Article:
“The change was pretty big because in the beginning they wouldn’t be able to write a three sentence paragraph,” said Zachary Drobenko (’15). “Now they’re writing like ten sentences and two paragraphs.”

Following the presentations, students and their families enjoyed dinner and activities on Wilkins Town Square. Students could decorate tiles for planter boxes, which are being sent to the partner schools so they can have their own organic gardens on campus. There were also seeds to plant in small containers to produce future seedlings for the planter boxes. But the biggest hit was the photo booth where buddies posed together in silly accessories. One Sage Hill student was joined in the photo not only by his buddy, but also his buddy’s mother and sister. It was a touching illustration of the sense of extended family our service learning program fosters.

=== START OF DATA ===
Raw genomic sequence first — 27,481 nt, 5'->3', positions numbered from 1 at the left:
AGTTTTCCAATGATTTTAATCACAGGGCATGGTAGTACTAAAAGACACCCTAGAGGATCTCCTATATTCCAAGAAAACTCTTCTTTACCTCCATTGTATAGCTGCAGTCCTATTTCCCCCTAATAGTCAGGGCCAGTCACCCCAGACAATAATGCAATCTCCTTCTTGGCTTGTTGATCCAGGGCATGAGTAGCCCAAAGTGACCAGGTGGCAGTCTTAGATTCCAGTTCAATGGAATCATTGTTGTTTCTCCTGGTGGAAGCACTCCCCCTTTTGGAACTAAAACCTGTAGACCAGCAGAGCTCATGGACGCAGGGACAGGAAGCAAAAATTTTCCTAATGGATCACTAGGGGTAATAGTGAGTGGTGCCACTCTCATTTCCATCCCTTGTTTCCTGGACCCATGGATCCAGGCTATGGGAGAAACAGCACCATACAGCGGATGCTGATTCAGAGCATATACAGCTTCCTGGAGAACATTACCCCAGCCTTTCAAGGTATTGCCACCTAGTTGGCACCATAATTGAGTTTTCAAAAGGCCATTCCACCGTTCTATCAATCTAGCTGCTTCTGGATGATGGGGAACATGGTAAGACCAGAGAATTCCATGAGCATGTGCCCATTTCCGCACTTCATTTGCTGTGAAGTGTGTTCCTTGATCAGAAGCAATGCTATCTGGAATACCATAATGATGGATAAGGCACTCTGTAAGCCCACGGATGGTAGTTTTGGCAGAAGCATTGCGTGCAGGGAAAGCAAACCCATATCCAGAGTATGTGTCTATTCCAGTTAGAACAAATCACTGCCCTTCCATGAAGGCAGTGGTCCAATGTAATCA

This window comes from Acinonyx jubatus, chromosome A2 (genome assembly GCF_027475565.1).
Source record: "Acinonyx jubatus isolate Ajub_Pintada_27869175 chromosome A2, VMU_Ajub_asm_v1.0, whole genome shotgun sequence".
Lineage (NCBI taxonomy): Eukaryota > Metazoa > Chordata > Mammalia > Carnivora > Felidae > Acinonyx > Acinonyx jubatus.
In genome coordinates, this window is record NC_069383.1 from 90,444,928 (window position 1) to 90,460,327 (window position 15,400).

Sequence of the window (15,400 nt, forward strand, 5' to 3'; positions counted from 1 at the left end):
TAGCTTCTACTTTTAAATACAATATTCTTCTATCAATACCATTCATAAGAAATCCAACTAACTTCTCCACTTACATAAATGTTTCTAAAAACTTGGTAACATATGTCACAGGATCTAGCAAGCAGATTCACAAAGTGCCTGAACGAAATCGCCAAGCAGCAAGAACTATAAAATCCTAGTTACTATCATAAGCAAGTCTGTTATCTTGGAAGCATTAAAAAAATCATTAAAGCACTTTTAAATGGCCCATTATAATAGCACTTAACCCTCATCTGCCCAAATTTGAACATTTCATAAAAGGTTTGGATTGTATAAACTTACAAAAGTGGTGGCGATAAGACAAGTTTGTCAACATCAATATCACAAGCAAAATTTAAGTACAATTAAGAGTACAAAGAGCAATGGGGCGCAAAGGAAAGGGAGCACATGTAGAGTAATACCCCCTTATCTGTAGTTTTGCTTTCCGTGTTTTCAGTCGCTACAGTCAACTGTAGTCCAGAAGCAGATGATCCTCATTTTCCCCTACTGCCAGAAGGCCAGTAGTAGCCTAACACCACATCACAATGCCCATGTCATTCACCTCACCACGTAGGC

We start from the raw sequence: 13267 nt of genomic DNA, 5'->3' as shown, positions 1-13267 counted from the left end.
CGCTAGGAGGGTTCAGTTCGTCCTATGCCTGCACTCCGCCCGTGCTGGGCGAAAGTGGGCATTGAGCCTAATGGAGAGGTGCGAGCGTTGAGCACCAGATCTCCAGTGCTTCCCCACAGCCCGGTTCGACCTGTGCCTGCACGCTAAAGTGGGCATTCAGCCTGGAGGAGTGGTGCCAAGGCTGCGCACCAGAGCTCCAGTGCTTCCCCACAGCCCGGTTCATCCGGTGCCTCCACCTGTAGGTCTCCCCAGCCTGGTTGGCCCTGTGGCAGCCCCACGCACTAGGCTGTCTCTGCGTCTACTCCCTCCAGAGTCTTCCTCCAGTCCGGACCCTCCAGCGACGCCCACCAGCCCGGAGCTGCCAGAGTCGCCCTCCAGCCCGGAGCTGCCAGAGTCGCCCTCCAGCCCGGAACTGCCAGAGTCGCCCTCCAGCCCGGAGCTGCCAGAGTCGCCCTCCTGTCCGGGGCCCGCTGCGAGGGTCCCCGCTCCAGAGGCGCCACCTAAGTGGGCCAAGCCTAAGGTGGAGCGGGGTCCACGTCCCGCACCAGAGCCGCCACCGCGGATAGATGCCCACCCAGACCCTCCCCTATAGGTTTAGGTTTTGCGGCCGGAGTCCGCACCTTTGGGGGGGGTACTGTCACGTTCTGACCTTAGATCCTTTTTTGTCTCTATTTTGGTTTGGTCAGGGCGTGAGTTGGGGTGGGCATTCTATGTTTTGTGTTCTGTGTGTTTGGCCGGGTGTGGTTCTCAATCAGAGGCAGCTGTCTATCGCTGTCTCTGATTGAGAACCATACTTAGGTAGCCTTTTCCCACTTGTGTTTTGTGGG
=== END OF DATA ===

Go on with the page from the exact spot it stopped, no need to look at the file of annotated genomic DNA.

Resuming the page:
By welcoming the students and their whole families to our campus, we paved the final stretch of the two-way street along which the younger students grew in their academic abilities, and the older Sage Hill students experienced the gratification that comes from helping others.

“I think they really appreciate what the Sage kids do for them academically,” said English teacher John Paulsen, who coordinates the 10th grade service learning program, “but also the life lessons that they learn out on the playground together, the things that come up, discussions that they have…. They really do create relationships.”

Mr. Paulsen said including parents and siblings in our evening celebration helps perpetuate our service learning traditions. “Their little brothers and sisters are going to grow up, and they’re going to look forward to this night as well,” he said. “Creating that kind of tradition is going to help this school and all of the partner schools.”